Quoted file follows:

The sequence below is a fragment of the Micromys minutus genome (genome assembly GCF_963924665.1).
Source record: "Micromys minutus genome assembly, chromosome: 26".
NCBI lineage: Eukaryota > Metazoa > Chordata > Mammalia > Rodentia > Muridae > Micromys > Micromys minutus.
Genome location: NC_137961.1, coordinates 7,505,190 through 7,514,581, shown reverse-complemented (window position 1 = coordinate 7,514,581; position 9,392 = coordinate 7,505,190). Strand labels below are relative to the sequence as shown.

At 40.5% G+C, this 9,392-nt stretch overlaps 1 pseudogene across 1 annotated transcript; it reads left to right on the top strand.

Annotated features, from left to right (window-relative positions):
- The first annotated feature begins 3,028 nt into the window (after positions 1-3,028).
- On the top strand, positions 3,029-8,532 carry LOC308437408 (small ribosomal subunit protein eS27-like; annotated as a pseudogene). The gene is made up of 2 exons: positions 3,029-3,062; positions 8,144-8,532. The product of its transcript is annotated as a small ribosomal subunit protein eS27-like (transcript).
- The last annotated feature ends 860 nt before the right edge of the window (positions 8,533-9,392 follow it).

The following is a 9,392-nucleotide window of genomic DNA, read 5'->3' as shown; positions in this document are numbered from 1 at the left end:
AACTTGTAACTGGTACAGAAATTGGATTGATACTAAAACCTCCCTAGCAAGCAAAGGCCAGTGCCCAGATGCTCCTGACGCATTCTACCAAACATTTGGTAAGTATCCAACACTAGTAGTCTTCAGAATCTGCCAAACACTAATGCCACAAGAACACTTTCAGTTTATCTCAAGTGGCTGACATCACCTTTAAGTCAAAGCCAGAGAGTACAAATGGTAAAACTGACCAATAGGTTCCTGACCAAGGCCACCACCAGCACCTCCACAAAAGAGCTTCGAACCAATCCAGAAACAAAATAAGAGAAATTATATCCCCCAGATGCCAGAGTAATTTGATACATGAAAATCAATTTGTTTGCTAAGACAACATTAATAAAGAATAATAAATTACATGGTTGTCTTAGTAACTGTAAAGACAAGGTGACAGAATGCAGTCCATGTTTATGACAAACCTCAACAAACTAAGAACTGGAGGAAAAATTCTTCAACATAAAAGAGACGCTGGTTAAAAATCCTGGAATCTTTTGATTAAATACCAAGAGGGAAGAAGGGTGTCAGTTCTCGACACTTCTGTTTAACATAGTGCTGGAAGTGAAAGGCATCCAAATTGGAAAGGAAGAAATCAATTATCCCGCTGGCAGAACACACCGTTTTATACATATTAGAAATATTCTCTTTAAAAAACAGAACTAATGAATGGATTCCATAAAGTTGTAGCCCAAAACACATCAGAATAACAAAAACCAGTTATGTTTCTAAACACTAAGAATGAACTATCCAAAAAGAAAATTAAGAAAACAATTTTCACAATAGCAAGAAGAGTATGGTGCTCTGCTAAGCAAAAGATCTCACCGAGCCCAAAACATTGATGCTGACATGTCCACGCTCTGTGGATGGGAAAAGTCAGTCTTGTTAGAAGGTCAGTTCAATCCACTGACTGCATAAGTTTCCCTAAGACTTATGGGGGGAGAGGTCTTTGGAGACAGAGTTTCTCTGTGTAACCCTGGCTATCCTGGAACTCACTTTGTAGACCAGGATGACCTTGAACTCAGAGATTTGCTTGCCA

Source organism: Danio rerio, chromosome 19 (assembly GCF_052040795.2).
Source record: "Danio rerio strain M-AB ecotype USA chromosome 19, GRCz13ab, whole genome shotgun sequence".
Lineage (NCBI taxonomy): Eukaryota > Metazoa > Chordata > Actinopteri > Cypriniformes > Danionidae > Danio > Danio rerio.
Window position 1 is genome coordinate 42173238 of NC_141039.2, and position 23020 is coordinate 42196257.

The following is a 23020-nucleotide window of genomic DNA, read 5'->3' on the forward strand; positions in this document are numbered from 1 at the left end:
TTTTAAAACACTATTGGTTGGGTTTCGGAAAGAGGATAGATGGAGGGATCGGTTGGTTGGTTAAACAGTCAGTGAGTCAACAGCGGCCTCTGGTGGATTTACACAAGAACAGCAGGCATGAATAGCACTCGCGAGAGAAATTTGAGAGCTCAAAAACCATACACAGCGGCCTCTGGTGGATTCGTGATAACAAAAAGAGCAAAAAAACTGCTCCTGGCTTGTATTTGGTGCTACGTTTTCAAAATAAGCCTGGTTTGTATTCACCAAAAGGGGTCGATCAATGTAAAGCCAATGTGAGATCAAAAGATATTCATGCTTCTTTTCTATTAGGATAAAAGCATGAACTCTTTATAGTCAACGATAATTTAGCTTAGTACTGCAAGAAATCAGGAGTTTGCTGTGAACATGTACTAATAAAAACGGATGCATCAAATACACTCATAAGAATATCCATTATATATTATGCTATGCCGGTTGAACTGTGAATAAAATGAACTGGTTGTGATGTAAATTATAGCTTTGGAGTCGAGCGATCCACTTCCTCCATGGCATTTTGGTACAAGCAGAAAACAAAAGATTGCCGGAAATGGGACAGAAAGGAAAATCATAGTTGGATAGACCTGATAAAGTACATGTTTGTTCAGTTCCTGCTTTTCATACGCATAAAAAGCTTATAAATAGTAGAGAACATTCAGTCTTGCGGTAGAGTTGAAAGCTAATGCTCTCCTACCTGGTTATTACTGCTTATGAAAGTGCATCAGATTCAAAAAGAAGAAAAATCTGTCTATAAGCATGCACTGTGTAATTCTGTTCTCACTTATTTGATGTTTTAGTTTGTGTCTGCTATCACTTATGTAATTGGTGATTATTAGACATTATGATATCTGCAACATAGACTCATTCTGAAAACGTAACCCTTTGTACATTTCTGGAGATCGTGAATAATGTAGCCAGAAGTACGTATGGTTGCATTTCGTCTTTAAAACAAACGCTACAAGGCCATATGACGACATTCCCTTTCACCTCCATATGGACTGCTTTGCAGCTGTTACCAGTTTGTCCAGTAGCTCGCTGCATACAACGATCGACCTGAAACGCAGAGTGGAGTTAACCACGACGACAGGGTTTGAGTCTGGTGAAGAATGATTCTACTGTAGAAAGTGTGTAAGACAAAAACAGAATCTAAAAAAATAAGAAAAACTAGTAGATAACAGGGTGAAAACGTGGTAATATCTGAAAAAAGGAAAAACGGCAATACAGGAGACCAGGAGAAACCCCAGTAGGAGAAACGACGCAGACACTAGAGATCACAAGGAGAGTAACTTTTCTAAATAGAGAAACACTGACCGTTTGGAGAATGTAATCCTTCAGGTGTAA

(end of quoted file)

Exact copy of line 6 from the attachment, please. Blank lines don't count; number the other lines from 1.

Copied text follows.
Annotated features, from left to right (window-relative positions):